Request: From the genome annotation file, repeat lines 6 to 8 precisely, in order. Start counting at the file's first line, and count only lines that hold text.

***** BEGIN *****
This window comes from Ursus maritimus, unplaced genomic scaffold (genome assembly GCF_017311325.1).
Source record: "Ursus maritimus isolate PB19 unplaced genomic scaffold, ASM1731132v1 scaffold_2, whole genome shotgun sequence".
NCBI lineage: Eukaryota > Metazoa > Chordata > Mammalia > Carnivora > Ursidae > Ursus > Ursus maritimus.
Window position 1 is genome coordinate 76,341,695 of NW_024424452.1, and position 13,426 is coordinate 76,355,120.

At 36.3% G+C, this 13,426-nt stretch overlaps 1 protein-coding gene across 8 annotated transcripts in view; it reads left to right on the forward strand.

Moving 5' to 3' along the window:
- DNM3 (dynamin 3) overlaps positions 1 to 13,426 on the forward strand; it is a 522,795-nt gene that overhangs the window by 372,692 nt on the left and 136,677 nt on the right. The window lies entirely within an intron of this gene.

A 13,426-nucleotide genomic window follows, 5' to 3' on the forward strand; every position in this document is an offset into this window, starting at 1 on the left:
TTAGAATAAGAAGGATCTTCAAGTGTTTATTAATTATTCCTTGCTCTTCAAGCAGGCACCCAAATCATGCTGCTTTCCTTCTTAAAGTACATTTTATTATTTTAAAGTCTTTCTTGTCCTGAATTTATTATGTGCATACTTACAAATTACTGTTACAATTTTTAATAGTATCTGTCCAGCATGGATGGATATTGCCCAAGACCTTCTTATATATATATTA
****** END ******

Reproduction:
Moving 5' to 3' along the window:
- DNM3 (dynamin 3) overlaps positions 1 to 13,426 on the forward strand; it is a 522,795-nt gene that overhangs the window by 372,692 nt on the left and 136,677 nt on the right. The window lies entirely within an intron of this gene.

A 13,426-nucleotide genomic window follows, 5' to 3' on the forward strand; every position in this document is an offset into this window, starting at 1 on the left: